A student personnel program for the University of Manitoba
Fry, Lois Margaret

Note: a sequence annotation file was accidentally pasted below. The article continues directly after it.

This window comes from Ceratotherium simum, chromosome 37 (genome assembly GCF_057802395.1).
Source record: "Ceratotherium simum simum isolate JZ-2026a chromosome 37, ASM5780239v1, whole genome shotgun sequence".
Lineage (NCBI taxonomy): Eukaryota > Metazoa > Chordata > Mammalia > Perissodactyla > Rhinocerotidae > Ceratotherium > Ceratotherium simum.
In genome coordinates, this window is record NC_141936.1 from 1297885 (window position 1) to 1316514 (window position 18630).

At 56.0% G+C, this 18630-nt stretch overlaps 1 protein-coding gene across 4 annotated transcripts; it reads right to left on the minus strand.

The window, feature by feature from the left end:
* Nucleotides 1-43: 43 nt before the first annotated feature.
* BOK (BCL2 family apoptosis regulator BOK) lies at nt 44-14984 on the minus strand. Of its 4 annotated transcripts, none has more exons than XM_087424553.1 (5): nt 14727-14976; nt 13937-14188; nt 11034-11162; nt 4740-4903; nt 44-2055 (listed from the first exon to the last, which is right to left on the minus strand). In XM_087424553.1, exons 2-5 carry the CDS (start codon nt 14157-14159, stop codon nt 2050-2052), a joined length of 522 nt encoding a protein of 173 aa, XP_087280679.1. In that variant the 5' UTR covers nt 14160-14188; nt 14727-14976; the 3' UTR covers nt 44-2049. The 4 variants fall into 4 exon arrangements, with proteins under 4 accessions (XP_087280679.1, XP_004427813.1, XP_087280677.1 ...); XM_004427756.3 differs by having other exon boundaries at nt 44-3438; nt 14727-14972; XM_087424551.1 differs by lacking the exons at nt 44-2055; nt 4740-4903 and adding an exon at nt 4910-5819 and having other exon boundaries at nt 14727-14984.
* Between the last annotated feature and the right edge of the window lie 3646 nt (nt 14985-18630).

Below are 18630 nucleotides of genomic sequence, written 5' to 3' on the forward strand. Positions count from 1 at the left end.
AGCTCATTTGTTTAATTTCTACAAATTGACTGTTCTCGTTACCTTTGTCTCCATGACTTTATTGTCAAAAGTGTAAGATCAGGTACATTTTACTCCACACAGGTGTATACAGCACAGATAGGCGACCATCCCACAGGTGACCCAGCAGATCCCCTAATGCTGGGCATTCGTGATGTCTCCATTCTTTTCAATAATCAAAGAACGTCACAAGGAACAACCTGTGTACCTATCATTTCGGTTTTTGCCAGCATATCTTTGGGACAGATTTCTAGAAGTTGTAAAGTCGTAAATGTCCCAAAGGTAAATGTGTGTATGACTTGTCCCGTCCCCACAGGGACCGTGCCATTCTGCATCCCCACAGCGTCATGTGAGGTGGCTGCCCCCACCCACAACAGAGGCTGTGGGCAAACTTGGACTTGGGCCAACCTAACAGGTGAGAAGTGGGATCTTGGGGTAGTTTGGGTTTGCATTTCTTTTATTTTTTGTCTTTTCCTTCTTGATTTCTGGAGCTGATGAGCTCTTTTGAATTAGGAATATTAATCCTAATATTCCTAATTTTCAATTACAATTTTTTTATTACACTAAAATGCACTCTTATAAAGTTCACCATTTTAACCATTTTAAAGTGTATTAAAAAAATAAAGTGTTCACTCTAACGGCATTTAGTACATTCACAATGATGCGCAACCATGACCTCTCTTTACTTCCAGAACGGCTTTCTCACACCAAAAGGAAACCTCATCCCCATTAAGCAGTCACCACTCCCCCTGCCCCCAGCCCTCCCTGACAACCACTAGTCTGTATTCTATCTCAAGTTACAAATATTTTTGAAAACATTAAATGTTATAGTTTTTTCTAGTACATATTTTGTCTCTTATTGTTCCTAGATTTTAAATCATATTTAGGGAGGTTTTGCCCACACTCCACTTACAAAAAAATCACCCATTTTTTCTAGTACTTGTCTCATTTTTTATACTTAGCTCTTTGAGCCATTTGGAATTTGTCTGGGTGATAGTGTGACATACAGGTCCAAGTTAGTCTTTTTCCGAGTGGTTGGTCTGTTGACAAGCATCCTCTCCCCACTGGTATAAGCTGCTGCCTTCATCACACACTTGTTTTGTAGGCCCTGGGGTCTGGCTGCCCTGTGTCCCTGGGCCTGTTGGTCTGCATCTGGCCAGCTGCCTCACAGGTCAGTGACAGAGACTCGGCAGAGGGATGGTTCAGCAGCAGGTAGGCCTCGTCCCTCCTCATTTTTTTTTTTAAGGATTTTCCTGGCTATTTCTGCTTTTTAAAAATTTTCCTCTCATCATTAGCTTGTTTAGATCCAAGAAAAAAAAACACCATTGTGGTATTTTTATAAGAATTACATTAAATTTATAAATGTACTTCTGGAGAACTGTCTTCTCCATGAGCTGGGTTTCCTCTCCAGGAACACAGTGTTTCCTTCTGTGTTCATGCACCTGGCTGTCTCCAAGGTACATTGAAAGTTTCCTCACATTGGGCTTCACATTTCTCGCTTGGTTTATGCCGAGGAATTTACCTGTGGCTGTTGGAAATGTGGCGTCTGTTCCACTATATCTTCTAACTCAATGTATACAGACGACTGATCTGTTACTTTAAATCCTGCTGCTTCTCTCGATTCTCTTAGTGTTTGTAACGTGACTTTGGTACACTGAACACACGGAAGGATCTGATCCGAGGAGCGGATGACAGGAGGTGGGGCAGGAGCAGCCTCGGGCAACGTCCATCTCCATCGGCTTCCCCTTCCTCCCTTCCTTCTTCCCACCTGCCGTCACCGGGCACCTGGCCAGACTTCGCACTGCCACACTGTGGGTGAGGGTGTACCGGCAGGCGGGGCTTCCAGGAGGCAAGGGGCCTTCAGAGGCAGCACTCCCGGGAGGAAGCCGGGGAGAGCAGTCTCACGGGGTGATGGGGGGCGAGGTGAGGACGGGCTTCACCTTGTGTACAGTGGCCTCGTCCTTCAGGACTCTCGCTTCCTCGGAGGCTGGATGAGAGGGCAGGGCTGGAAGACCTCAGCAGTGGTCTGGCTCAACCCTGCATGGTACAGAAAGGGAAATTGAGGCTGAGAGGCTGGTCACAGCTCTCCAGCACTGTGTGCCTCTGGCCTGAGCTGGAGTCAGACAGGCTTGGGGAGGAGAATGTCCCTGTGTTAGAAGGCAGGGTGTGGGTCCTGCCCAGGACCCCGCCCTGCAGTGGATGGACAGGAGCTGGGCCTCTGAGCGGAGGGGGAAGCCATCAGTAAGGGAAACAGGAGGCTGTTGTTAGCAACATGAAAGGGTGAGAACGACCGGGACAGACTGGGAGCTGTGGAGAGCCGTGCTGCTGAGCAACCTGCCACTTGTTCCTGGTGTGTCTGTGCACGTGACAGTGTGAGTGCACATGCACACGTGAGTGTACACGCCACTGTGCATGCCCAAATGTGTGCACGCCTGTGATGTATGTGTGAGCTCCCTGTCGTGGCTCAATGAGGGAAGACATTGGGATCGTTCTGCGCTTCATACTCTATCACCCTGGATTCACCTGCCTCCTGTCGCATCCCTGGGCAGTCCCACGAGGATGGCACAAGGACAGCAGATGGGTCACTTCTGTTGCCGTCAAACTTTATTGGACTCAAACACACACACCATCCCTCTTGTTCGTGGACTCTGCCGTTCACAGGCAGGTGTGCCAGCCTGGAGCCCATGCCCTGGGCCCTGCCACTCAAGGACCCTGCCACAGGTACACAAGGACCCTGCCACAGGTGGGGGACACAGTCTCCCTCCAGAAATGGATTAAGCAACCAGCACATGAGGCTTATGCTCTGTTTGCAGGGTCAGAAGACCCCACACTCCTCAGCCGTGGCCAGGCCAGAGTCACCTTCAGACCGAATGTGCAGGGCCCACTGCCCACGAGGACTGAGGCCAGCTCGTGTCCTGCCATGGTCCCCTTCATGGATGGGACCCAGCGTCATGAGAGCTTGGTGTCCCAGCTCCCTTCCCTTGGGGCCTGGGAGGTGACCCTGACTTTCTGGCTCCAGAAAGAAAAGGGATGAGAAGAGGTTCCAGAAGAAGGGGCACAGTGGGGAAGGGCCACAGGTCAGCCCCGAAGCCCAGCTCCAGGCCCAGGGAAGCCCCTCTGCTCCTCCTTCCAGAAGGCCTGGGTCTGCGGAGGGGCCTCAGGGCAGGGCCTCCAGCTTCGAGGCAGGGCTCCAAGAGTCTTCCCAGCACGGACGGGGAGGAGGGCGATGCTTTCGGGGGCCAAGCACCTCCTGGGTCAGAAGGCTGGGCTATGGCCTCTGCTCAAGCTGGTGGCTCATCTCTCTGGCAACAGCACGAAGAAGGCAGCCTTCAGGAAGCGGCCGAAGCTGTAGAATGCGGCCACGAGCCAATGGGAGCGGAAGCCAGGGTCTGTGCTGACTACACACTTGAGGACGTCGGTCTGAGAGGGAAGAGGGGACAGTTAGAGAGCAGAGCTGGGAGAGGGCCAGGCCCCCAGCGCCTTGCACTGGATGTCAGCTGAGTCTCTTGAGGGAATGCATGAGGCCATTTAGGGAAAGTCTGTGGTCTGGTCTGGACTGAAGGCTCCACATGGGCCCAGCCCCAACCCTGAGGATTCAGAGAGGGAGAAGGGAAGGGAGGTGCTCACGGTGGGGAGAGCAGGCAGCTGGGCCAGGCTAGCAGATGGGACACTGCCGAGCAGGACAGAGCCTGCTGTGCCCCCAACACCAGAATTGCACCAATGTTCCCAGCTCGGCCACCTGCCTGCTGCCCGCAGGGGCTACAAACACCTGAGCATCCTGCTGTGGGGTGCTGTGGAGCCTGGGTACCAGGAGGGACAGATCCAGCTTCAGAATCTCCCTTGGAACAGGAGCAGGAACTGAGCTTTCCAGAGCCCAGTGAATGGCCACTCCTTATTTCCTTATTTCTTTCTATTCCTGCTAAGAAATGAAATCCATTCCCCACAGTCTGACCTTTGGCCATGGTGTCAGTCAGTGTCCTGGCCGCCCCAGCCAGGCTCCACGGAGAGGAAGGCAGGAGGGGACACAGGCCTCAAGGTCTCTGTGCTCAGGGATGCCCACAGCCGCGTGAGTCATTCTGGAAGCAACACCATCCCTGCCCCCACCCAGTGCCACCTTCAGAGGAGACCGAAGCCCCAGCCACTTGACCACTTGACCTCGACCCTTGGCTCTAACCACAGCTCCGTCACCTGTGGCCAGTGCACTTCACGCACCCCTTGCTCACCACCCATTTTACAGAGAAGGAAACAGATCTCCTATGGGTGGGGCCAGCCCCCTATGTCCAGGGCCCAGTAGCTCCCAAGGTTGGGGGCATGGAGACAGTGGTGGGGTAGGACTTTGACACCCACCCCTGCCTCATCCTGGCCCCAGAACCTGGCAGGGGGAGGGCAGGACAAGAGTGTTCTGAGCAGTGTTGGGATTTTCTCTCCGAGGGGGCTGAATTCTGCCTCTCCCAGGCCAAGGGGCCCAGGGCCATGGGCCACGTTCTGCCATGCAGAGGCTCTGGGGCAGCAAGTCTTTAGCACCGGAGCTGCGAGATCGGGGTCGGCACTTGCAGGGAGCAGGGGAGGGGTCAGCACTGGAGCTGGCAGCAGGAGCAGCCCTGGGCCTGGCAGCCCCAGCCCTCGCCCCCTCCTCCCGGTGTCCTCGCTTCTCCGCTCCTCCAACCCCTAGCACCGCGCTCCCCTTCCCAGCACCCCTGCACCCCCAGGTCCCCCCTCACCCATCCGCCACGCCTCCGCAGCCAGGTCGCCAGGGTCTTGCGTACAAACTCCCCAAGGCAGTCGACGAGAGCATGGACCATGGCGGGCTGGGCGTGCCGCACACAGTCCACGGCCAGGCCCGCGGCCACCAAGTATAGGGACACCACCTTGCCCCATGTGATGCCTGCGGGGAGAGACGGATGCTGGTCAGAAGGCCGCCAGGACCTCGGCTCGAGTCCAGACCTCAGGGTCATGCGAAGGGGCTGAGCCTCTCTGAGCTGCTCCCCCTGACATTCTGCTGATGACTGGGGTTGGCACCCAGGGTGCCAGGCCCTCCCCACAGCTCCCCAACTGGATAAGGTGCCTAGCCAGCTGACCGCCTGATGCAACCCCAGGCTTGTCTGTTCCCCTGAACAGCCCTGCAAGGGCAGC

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Personnel work is concerned with the psychological welfare of the individual. It is a branch of applied psychology, and, like other applied sciences, uses the principles of several related sciences. It is founded on psychological principles, but must take into account also the effects of economic, political, and social forces upon the satisfaction of individual needs upon the shaping of those needs. The philosophy underlying student personnel work is fundamentally that which underlies all personnel work, with specific orientation to the conditions and needs of students. Its basic concept is of the individual as a total personality, and embodies respect for his intrinsic worth as an individual. An acceptance of this view of the student contains within it the implicit acceptance, as well, of certain heretofore unrecognized obligations to the student. It implies, above all, recognition of the fact that students have problems, and that these problems, whether personal, social, or educational, have a direct bearing on academic achievement. If a college or university is to attain its educational goal, which may be described broadly as the educating of young people to become mature men and women, capable of an intelligent understanding of themselves and of society, it must give attention to the present and future needs of these young people. This philosophy recognizes the fact that student problems are not as simple and easily solvable as is generally assumed, but that they are to a large extent inter-related, and spring from many sources... The transition from high school to university presents many difficulties in itself -- the necessity of fitting into a broader social group, of learning to work independently, and of adjusting to whole new areas of knowledge and of ideas.